Makeup manufacturers, noticing the trend in airbrushing cosmetics, have followed the lead, developing products to be sprayed especially at low pressures. To date, there are currently 14 different lines of airbrushable makeup on the market. And there seems to be no end in sight. Even cosmetic giant Estee Lauder currently is having its liquid foundation line tested on customers in London using modified Iwata Eclipse gravity feed airbrushes.

As a staff makeup artist on the series ENTERPRISE (UPN's most current series based on Gene Roddenberry's STAR TREK), the makeup department uses the airbrush extensively to apply everything from a corrective female/male makeup to creating exotic aliens of the week. In addition to my regular work schedule on the show, I also teach airbrush workshops.

Recently, I was contacted by AirbrushTalk and asked to contribute my insight as a working airbrush makeup artist in the entertainment field. I was told that regular readers of this web publication had expressed an interest in this relatively new area of airbrushing.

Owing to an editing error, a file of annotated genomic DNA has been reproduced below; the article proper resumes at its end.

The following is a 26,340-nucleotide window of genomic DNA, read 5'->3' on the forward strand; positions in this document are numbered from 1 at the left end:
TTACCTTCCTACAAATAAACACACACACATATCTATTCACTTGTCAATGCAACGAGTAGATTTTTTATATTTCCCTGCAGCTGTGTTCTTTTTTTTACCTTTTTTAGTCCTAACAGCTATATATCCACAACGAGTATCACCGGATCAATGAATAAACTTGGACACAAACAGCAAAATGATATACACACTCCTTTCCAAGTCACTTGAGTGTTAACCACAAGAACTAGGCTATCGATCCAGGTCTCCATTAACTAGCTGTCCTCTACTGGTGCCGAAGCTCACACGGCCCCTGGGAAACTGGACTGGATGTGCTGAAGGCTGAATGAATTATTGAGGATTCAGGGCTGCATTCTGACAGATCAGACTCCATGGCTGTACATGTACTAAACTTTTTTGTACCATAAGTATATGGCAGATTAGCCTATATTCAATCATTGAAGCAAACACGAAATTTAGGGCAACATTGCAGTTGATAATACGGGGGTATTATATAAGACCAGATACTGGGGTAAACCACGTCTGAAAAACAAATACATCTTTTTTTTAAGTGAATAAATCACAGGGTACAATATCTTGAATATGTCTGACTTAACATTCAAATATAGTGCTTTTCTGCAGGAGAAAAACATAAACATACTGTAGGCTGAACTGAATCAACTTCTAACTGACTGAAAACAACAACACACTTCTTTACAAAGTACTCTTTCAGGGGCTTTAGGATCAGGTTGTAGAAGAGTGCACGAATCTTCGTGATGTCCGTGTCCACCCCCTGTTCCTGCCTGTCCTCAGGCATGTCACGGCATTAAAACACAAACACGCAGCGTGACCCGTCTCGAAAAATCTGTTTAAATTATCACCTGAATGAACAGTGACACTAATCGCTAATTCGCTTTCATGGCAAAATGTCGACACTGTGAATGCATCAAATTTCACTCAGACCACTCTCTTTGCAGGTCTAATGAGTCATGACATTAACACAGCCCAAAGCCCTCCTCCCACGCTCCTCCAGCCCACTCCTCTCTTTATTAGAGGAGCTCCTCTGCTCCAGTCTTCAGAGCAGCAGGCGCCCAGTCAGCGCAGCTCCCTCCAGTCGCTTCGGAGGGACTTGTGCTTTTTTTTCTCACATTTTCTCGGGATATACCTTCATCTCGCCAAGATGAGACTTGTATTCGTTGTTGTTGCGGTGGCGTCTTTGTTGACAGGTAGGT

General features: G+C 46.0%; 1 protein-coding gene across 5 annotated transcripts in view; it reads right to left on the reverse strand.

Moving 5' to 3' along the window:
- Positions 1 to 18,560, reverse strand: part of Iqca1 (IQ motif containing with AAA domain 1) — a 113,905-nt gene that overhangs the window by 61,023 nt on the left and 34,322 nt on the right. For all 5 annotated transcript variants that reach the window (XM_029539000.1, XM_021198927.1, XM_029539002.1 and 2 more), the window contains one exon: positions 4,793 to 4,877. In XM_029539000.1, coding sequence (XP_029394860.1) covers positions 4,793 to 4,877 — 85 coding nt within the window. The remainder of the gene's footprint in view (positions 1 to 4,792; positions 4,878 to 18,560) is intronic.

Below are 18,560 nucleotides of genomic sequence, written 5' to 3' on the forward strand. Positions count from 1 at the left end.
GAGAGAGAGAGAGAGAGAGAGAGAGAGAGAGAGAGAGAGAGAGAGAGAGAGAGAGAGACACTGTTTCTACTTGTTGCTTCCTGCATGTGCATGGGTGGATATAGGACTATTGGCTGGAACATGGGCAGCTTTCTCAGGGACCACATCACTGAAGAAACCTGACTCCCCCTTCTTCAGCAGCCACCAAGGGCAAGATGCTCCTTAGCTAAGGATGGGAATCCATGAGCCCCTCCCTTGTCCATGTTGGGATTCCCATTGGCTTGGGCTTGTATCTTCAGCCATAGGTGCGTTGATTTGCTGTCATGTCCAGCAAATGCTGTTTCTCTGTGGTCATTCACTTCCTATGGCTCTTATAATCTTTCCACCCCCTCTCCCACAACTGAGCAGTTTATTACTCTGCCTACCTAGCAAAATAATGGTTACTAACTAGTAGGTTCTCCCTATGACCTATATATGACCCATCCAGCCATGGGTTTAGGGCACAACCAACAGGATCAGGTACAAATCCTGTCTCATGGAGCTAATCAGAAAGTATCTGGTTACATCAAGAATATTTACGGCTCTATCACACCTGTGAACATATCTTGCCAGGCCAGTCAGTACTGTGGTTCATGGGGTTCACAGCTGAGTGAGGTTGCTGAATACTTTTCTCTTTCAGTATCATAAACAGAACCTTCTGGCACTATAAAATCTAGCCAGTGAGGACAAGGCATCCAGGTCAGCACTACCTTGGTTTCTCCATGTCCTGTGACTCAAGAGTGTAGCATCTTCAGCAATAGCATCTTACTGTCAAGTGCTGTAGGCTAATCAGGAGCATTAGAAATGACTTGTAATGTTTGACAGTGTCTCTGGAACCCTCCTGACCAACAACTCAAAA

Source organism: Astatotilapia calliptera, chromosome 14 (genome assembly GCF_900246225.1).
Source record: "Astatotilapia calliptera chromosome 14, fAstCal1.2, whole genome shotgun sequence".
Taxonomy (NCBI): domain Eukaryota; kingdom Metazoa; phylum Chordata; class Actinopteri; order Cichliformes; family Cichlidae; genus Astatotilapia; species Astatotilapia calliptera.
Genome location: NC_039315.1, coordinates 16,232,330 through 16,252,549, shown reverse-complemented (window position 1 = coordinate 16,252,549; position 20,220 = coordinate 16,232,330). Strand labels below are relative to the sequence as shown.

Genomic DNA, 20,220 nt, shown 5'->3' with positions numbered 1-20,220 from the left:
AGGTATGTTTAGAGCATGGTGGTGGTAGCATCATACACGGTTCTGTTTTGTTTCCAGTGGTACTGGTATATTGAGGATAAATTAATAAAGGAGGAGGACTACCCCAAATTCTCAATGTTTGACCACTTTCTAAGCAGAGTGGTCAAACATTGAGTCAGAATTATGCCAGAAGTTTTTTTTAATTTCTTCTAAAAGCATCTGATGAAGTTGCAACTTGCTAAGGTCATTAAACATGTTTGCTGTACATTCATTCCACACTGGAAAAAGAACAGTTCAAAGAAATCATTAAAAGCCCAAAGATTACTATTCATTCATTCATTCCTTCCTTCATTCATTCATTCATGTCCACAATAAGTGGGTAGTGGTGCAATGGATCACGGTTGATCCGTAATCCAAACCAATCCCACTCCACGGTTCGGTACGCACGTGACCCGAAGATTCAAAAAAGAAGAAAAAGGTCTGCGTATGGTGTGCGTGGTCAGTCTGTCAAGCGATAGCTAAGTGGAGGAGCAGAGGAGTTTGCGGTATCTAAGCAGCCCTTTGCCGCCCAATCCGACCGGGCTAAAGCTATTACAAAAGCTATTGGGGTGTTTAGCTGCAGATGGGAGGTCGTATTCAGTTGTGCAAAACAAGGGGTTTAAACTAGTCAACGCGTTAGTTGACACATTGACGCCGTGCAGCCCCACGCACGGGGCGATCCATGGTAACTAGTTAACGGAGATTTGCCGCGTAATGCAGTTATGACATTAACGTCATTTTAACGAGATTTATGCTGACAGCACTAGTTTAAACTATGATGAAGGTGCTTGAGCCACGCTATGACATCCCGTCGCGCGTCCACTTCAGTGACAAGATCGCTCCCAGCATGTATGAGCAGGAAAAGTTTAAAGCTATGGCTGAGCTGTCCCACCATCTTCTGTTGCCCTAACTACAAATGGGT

But if the truth were known, the technique (or process) of spraying makeup on a performer's body is not at all new. One of the first features to apply liquid foundation using a spraying apparatus was the silent film, NOAH'S ARK, which was produced in 1929! The film featured a lengthy flashback sequence of the biblical Noah's Ark. For that spectacular flashback, Max Factor was called upon to apply body makeup to over 2,000 extras!! With not much time to apply the makeup, Max and his son got the bright idea of adding a liquid solvent to their regular cream makeup. Now with the makeup liquefied, it could be easily sprayed on the actors' bodies and faces.